The brunt of the radical Islamisation policy of General Zia-ul-Haq in this region focused on settling outsiders in the area, impacting directly and adversely on the local people. The policy of Islamization, the Afghan crisis in the 1980s, the revolution in Iran in 1979, each had a cumulative impact on sectarian turmoil. Even after these events subsided and the General Pervez Musharraf regime announced a policy of ‘enlightened moderation,’ nothing spectacular happened to assuage the wounds of the people of Gilgit-Baltistan.
Gilgit had come under the firm grip of sectarian violence in 1992 following the assassination of Gayyasuddin, a Sunni leader, on May 30 that year, leading to at least 30 killings. The subsequent conciliatory peace talks ended when Latif Hassan, a Shia leader, was shot dead on August 4, 1993, again leading to clashes that claimed more than two dozen lives. Also, the year 2003 saw trouble brewing in the Northern Areas over the Islamic textbooks that the Pakistan Ministry of Education had issued as part of the curriculum for the schools in the region. According to Shia community leaders, the textbooks promote Sunni thought and values and are an attempt to promote sectarian hatred between the two sects.
Apart from cycles of violence and sustained oppression from above, a low literacy rate and acute poverty act as powerful deterrents to any movement to further the region’s democratic demands, and contribute directly to the growth of sectarian fanaticism. The Zia era witnessed the creation of extremist groups like the anti-Shia Sipah-e-Sahaba Pakistan (SSP) and, in response, the Shia Tehreek-e-Nafaz-e-Fiqah-e-Jafaria. In 1996, the SSP created an armed wing, the Lashkar-e-Jhangvi (LeJ). At the other end, the Shias formed their own armed outfit, the Sipah-e-Mohammedi Pakistan (SMP). The aggressive Sunni Islamisation drive initiated by General Zia impacted substantially on Shia-dominated Gilgit-Baltistan, with the Pakistan Army and politicians in Islamabad seeking to divide the region along sectarian lines to retain tight control over this strategically important area.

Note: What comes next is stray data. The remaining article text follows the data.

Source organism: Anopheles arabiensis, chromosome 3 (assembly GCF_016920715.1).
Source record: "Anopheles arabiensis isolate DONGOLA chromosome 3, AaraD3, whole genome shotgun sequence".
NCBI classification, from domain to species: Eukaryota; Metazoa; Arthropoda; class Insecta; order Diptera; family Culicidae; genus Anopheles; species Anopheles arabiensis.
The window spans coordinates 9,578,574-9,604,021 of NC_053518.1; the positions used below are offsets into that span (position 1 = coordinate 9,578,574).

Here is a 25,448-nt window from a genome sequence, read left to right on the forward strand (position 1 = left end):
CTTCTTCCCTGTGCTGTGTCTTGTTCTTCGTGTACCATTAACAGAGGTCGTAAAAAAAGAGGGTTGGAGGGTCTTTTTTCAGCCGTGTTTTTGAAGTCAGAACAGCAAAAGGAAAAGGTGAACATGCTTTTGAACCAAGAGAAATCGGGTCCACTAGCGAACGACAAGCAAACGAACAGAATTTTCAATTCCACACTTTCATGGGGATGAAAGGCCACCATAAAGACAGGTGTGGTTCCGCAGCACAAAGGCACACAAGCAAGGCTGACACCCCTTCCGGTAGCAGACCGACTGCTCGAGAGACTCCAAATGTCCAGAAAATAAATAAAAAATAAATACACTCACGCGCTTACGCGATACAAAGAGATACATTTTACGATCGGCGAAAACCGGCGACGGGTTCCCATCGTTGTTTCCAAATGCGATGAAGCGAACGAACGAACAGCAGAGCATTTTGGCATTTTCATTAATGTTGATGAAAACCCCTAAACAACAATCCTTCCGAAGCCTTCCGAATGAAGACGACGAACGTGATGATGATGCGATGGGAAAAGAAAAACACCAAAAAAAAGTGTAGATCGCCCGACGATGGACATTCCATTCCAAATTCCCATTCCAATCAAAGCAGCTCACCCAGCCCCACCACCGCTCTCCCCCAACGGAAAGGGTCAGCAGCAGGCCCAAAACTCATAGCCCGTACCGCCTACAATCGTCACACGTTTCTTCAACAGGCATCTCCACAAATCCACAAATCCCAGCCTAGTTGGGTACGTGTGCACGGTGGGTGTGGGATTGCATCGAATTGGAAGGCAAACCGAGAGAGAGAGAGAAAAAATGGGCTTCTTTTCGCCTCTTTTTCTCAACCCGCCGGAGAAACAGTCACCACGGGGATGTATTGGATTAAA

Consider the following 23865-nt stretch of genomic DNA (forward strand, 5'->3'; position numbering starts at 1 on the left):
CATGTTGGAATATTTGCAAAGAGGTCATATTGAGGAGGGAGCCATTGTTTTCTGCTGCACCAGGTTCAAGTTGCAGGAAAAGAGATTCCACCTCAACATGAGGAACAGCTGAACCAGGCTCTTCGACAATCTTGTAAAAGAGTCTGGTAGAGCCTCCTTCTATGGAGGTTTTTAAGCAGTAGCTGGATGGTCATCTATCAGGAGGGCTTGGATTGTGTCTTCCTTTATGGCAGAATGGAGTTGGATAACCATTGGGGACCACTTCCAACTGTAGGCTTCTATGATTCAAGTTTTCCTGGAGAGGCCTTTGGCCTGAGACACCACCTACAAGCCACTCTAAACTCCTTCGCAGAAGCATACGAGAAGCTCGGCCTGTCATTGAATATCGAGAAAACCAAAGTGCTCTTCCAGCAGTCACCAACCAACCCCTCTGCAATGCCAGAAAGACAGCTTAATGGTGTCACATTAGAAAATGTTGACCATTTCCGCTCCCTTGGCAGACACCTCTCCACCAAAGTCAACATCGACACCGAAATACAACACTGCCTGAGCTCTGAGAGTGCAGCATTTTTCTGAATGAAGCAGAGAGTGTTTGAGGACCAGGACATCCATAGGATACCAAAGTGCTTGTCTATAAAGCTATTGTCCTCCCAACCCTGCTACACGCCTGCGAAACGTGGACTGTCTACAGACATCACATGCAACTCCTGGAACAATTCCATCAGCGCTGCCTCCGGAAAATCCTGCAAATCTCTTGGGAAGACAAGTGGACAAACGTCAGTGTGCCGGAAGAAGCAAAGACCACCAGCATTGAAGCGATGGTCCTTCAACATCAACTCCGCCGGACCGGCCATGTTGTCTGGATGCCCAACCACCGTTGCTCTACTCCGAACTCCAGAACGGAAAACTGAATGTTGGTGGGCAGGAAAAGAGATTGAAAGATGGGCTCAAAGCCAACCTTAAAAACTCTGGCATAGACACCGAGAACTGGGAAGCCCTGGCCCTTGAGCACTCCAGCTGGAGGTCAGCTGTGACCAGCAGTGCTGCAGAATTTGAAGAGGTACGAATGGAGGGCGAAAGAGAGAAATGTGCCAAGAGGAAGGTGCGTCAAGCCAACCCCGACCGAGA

On December 7, 2005, for instance, a Daily Times editorial noted that intelligence agents had discovered that the LeJ and SSP were planning to use suicide-bombers to target Shia members of the Gilgit-Baltistan Legislative Council. Earlier in October 2005, hired Sunni militants had attacked a group of Shias in Basen, 58 kilometres from Gilgit Town on the Ghezer road, killing two and wounding others. Two of the gunmen escaped, but a third was injured and thereafter arrested by the local police, and taken to the District Hospital, Gilgit. Some documents recovered from his possession indicated that he came from Kohistan in the NWFP. Shortly thereafter, however, the Pakistani Rangers, on orders from the ‘highest quarters’, forcibly removed the perpetrator from the hospital, apparently to avoid his identification and interrogation by the local police, which, sources in Gilgit indicate, would have exposed a larger conspiracy. A majority of those killed have been demonstrators who have fallen to the bullets of the state’s paramilitary force, the Pakistan Rangers, and sources in Gilgit claim that, contrary to the official position, there is no tension between local Shias and Sunnis, but rather a deliberate effort from the outside, part of a long-drawn campaign, to create mischief in the region.